When we were growing up, my parents bought a brand-new Apple computer. It was a big blocky thing, with that hard plastic that always makes me think of early 90’s computers, the monitor a big cube, and really, really tall keys on the keyboard that clacked when you typed. My mom did a lot of work on the computer—she was just starting to take my grandmother’s genealogy work under her wing, so she was typing up all my grandma’s handwritten notes.
Somewhere along the way, my mom got really good at typing. Like, between her and my brother, they are really, really fast typists. But with this early-90’s Apple computer, the processing speed…well, it wasn’t quite up to snuff. So my mom found it very entertaining to rapidly type out sentence after sentence, then stop and watch as the cursor raced across the screen, catching up to her already-typed letters.
We live in an age of fast things. We get our food fast—I remember the big flashing clock making sure our drive-thru time stayed under three minutes a car when I worked at Hardee’s. We get all kinds of services done in the click of a button—everything from bank transfers to whole mortgage applications can be done in an instant. We even expect our deliveries to be completed in two business days thanks to Amazon. And, in a way, I think we’ve come to expect that everything will more or less catch up to this instantaneous fulfillment.
Last week, people across the country were shocked to hear the news about the death of Kobe Bryant. It was one of those moments where people from all different stripes were united in shock and grief. He was extremely widely known—even I knew who Kobe was, and I don’t keep up with sports. There was an outpouring of mourning, people naming how he’d captured imaginations, people lifting up prayers for his family.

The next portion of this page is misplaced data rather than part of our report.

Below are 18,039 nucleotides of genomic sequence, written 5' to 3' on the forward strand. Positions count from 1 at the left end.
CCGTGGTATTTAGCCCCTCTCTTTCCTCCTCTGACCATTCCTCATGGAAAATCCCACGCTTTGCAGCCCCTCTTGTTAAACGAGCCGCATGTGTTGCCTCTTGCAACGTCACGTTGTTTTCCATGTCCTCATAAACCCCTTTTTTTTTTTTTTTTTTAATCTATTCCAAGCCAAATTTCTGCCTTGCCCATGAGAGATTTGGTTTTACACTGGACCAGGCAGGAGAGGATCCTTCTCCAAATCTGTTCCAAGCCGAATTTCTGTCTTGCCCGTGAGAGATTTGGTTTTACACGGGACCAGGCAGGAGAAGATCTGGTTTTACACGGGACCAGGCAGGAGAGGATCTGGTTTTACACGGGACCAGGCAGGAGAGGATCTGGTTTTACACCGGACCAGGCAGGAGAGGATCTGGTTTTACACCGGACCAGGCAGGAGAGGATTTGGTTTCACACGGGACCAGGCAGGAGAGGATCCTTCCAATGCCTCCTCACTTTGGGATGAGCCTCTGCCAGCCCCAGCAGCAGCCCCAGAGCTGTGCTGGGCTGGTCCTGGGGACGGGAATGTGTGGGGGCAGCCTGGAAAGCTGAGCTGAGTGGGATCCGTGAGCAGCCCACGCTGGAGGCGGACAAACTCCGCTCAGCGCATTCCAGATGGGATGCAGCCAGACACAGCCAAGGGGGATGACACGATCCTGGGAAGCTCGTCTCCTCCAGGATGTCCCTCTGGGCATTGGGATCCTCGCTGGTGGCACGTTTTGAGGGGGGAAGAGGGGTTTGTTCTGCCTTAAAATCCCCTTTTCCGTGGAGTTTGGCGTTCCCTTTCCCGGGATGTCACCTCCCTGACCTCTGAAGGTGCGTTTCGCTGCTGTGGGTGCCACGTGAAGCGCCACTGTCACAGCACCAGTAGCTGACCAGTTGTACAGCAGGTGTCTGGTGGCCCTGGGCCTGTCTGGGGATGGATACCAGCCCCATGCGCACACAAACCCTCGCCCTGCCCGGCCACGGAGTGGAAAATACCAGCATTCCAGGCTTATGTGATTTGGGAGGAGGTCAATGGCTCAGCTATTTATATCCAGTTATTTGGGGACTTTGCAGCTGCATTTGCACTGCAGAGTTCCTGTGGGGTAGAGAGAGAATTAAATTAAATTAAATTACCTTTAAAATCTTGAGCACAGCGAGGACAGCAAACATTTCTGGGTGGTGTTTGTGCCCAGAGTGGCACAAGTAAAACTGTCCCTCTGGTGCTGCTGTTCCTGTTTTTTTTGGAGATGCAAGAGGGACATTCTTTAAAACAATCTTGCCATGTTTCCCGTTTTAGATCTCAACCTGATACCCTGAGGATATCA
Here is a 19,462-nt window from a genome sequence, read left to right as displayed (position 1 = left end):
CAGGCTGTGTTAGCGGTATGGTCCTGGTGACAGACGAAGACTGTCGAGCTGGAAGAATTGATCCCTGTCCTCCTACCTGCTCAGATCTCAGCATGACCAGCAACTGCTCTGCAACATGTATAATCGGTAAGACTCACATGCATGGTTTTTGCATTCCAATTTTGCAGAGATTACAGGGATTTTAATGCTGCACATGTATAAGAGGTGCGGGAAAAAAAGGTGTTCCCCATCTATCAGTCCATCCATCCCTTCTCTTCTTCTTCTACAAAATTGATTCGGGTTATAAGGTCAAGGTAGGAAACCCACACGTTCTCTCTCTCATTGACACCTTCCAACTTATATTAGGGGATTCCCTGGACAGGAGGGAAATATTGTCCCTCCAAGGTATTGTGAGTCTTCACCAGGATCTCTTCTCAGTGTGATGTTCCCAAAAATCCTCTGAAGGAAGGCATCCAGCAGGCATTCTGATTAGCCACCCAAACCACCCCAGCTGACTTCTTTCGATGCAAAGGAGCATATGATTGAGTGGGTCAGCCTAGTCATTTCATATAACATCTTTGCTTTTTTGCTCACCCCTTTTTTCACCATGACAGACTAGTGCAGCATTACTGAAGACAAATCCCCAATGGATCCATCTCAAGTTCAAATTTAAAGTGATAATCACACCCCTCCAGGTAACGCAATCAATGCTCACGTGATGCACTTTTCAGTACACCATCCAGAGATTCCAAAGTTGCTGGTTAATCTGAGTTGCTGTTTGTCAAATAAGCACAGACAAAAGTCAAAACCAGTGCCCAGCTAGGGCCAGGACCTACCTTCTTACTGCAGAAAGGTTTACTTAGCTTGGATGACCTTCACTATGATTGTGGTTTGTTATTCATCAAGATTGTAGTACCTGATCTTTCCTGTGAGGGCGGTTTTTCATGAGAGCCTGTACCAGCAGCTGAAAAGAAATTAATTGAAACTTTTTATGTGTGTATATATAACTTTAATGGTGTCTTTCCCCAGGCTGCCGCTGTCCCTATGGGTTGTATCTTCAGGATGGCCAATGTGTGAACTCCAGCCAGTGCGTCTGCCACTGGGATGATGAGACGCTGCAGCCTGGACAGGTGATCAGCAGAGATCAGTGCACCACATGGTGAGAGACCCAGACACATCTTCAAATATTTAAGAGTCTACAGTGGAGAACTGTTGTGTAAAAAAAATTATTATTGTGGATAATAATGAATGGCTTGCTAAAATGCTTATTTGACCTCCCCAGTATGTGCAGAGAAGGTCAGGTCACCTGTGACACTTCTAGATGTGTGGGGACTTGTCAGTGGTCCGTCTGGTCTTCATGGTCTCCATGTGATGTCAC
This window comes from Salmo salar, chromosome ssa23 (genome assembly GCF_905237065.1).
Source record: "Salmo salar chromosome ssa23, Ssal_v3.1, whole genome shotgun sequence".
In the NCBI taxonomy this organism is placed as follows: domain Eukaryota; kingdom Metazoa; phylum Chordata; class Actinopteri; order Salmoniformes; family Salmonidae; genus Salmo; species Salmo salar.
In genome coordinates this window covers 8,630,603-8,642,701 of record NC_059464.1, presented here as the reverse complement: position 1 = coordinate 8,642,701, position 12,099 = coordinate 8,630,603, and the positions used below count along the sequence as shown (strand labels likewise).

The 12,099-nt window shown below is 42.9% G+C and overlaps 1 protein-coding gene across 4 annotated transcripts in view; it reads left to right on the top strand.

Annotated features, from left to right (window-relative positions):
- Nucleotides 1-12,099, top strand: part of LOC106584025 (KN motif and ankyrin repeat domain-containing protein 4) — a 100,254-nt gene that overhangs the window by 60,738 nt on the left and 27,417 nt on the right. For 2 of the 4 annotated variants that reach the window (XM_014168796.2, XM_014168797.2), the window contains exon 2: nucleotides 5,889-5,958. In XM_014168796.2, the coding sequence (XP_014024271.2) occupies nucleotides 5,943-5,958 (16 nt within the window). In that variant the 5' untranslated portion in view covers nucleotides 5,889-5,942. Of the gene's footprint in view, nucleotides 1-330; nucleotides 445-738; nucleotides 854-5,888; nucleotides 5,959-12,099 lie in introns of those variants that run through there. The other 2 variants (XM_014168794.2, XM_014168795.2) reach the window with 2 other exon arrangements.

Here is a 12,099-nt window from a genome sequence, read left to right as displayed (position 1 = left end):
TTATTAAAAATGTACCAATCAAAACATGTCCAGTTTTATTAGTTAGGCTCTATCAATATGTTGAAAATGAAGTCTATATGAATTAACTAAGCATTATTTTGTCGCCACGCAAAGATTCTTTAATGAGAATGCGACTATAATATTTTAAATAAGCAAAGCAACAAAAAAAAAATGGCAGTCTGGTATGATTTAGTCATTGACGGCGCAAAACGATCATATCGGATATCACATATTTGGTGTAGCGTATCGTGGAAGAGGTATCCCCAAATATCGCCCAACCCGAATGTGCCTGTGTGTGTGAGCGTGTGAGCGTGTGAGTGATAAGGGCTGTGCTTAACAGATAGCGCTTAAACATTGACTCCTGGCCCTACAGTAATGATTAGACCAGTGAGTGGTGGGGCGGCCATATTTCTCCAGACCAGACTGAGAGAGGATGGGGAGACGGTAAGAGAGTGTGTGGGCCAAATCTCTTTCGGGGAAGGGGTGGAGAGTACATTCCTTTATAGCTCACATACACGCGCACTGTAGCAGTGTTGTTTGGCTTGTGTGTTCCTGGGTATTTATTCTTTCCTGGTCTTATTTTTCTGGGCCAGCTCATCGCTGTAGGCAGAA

And then there was another reaction that came about. I started seeing it on Facebook that many people were taking the opportunity to name people who weren’t recognized by the news who had experienced tragedy. Names of people who weren’t famous but were no less tragic of losses. Now, we should never shame people for who they grieve. But the very widespread and unified grief around Kobe has shown up in other famous people as well—David Bowie, Carrie Fisher, Robin Williams, Prince, and others. Society has a way of showing who is considered important.
Friends, it is the last week before everything becomes Christmas everywhere. This Thursday we’ll gather around family and friends to eat turkey and cranberry sauce and stuffing and whatever other Thanksgiving delights you enjoy, and Friday it’ll be lights and holly and carols until December 25. Which, really, is a little exciting for me, because we get to celebrate our first Christmas season with Hazel! We get to put up lights on the house, and decorate the tree, and do all the things that make the season exciting and wonderful.
So with all that to look forward to, what is up with this text? Today is Christ the King Sunday, where we finish off the church year by honoring Jesus as king, and we read about Jesus on the cross. Honestly, there are a lot of other texts I think would be appropriate for naming Jesus as King. The Wise Men bringing gifts from far away. The transfiguration. The triumphal procession into Jerusalem on a donkey maybe. Something more…kingly. But instead, we get this Good Friday text just as we’re about to enter Advent.